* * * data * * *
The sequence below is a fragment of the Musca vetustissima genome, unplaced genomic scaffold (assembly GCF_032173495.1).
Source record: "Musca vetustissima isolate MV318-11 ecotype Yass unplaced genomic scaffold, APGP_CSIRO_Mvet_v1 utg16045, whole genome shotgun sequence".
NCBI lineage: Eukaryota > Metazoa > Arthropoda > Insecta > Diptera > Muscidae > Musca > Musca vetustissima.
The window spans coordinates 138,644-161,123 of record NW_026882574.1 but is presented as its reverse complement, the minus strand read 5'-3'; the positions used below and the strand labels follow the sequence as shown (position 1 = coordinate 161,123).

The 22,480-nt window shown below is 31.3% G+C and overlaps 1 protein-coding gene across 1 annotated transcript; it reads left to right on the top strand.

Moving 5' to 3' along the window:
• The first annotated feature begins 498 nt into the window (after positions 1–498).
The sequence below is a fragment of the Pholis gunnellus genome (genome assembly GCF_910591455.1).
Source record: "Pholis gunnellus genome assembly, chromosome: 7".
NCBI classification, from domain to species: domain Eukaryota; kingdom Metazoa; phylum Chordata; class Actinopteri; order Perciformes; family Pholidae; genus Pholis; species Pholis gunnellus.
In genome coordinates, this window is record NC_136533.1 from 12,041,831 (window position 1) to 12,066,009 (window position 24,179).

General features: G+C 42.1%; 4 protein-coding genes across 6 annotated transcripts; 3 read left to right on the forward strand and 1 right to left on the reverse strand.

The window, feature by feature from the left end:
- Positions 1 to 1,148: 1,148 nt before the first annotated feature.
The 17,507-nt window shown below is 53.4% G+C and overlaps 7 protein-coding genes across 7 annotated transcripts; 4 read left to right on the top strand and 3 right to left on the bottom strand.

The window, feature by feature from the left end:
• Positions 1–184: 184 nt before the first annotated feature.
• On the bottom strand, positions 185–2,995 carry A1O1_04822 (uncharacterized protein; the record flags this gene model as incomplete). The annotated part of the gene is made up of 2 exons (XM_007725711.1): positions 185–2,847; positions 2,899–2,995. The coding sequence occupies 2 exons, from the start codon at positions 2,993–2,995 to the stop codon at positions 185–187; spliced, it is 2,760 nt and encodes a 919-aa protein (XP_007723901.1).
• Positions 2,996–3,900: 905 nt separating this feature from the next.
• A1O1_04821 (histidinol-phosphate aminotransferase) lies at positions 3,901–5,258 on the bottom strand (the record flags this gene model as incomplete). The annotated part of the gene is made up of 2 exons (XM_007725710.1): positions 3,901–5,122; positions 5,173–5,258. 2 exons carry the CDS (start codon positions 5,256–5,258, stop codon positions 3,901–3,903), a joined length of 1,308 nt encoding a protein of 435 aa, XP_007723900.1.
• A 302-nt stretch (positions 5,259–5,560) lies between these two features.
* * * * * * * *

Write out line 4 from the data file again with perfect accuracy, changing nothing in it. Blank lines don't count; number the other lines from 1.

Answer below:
The window spans coordinates 138,644-161,123 of record NW_026882574.1 but is presented as its reverse complement, the minus strand read 5'-3'; the positions used below and the strand labels follow the sequence as shown (position 1 = coordinate 161,123).